Wimbledon: Five Things We Learned On Day 4

1) It had to end eventually.  The match between John Isner and Nicolas Mahut ended finally, with Isner finally breaking Mahut in the 138th game of the fifth set to win it 70-68 as the match was in its twelfth hour.  The match was an extremely impressive showing of mental fortitude and serving, even if some of the returning from Isner was mind-numbingly brainless at times.  The match was an unscriptable, once-in-a-lifetime sort of happening, and I am very glad that I was able to watch (and cover) it, no matter how insanity-inducing it was.  I'm not entirely sure I agree with having an award ceremony and choreographed photo session right at the end of a first round match, but that's a topic for a different time.

Especially if he gets onto a big court as he well might, I actually like Isner's chances in the second round against Thiemo de Bakker.  He'll have all the crowd support imagineable, and should be able to serve his way through whatever fatigue he's feeling.  Hell, even Mahut went out to play doubles later today (in a match that was cruelly placed on the same Court 18 where he'd battled Isner for the last three days).   I'm not entirely sure I agree with having an award ceremony and choreographed photo session right at the end, but that's a topic for a different time.

2) Philipp Petzschner is suddenly capable of winning in five sets. Philipp Petzschner was one match away from completing one of the most embarrassing accomplishing feats in sports--blowing a two-sets-to-none lead in all four grand slams consecutively. Petzschner has already registered consecutive chokes at the US Open, Australian Open and Roland Garros. He looked close to completing the quartet of agony in the first round of Wimbledon, as he needed a fifth set against unheralded Stephane Robert despite winning the first two. But he won that match in the fifth set, 6-4. Today against Lukasz Kubot in the second round, Philipp Petzschner found himself in the unusual role of comeback kid, climbing out of a two-sets-to-one hole to take the match in five. The bad news for Petzschner, of course, is that he could still very well blow a two-set lead in the next round. Except that he's playing Rafael Nadal, who doesn't seem especially likely to go down 0-2 to a player like Petzschner any time soon. finally closed out a win in 5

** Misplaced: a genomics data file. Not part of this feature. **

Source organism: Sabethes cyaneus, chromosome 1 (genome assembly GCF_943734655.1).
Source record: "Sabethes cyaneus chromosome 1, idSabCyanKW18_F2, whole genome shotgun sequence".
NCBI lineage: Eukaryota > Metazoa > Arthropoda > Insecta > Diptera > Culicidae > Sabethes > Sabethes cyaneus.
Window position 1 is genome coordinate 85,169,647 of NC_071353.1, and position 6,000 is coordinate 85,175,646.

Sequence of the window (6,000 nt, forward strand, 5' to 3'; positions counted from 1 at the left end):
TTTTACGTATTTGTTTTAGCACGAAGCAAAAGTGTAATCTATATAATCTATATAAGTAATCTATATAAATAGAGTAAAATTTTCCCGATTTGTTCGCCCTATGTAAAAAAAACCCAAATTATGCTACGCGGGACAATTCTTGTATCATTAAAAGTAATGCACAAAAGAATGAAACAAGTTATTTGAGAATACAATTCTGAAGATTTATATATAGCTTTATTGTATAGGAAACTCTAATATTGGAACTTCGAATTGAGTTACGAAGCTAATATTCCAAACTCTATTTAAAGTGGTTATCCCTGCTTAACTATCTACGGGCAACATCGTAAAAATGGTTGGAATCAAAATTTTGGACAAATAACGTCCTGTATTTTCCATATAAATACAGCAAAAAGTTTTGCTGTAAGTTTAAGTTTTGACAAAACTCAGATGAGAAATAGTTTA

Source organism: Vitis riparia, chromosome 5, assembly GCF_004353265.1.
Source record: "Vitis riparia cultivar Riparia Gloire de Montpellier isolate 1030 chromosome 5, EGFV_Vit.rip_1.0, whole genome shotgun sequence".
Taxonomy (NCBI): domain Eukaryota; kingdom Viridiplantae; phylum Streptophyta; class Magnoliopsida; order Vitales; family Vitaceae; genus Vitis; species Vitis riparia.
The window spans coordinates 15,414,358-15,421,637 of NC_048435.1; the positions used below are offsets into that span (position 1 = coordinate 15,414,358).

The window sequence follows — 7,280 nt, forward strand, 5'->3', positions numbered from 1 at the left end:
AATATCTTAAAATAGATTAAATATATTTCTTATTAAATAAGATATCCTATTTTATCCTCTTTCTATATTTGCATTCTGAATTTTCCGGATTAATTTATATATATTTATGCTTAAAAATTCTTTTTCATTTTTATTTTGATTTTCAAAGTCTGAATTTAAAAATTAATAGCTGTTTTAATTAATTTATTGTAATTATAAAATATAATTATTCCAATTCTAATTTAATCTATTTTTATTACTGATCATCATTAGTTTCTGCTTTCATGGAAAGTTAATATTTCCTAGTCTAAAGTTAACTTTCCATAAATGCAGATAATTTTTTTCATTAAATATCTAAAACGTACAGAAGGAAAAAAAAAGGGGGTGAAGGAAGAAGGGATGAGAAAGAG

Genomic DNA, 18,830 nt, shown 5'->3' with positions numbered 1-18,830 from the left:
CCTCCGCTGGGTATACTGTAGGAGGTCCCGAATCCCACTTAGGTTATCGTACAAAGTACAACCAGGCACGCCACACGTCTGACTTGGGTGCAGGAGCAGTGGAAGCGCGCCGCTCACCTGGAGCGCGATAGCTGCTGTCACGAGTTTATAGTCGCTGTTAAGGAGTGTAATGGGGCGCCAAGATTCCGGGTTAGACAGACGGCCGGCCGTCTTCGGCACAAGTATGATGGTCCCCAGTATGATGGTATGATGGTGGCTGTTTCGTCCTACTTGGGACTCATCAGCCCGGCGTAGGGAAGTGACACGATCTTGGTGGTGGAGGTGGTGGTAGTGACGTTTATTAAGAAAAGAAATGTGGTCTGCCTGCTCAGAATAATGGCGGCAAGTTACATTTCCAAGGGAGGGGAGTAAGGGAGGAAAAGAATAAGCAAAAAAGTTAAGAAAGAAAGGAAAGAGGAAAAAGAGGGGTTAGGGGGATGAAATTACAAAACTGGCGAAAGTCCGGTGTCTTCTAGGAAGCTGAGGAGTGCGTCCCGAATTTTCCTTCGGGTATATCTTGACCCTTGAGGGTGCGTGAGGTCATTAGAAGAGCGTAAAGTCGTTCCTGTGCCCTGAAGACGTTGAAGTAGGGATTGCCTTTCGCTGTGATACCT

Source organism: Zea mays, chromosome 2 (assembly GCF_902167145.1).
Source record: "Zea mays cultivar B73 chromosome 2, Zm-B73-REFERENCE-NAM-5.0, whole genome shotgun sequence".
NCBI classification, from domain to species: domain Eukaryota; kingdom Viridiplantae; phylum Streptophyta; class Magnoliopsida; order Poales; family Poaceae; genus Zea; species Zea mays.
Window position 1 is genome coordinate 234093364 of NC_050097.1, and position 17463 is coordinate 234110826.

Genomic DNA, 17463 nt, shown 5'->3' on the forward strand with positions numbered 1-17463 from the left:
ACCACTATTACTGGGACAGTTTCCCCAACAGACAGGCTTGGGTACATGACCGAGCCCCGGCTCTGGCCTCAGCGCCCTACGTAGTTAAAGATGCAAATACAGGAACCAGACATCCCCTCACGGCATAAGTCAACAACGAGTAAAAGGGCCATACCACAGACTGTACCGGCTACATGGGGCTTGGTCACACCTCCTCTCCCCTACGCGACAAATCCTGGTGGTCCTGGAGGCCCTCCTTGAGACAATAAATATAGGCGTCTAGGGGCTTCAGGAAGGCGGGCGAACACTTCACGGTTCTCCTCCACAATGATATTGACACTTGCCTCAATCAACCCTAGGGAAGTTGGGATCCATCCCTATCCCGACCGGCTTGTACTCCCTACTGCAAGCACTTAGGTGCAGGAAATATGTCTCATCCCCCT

3) Clay courters are learning to chew through grass. David Ferrer, Fabio Fognini and Thomaz Bellucci joined Gael Monfils and Albert Montanes as a shockingly large battalion of clay courters in the third round of Wimbledon. I haven't seen enough of their matches to know if they're playing actual grass court tennis or if their wins are a factor of slower conditions, but either way these are surprising names to be encountering this late into the Wimbledon draw. No. 7 Nikolay Davydenko, however, remains a largely hopeless cause on the lawns.

4) Agnieszka Radwanska is quietly an incredibly solid grass courter. No. 7 Agnieszka Radwanska is about as anonymous as any reasonably attractive longtime Top Ten WTAer could be. Her lack of name recognition and unflashy style of play keeps her largely relegated from the biggest courts, and she hasn't won all that many huge titles. But her consistency, especially at Wimbledon over the years, is extremely commendable. Radwanska just about always beats the players she's supposed to beat, which is much more than can be said for most on the WTA.  Her first two matches at Wimbledon, a 6-3, 6-3 win over Melinda Czink and a 6-2, 6-0 trouncing of Alberta Brianti, are perfect examples of this.

5) The second quarter of the Ladies' Singles draw is wide open. Caroline Wozniacki's quarter of the top half is about as unprestigious as you can get. The eight players remaining (Wozniacki, Anastasia Pavlyuchenkova, Petra Kvitova, Victoria Azarenka, Flavia Pennetta, Klara Zakopalova, Alexandra Dulgheru, Kaia Kanepi)have a combined career total of one grand slam semifinal appearance. That one was by Wozniacki in the 2009 US Open, where she waltzed through one of the easiest draws any finalist has had in grand slam history thanks to the havoc wrought by Melanie Oudin. Especially when compared to the potential fourth round matches lining up in other sections of the tournament (Serena-Sharapova and Clijsters-Henin), every player in this section should consider herself extremely lucky.

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